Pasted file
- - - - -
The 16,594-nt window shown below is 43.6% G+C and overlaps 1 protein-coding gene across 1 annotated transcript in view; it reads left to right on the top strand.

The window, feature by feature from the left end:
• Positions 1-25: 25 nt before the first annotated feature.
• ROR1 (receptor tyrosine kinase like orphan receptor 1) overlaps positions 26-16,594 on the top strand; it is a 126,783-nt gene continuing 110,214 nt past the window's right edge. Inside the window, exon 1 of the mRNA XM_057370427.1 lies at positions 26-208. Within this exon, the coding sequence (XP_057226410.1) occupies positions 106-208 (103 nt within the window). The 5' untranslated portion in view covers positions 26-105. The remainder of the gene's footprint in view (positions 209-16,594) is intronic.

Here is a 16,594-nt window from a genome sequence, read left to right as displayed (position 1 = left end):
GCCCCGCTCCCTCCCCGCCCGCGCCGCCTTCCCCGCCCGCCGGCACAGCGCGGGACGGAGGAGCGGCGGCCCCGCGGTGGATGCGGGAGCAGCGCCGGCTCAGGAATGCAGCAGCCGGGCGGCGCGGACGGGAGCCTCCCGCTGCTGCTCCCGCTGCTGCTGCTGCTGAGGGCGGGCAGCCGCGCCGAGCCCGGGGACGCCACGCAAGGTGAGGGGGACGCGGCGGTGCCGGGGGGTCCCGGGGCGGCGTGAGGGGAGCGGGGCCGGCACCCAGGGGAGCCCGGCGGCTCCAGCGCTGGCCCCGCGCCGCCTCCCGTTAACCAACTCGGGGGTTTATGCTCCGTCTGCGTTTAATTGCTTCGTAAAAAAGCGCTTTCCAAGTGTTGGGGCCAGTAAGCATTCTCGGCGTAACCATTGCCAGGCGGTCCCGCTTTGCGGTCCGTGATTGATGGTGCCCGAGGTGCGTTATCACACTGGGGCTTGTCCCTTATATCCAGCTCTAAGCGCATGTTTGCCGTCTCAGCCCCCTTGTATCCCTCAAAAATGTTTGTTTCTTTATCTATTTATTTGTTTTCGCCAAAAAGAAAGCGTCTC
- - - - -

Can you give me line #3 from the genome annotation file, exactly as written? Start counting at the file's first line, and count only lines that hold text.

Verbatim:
• Positions 1-25: 25 nt before the first annotated feature.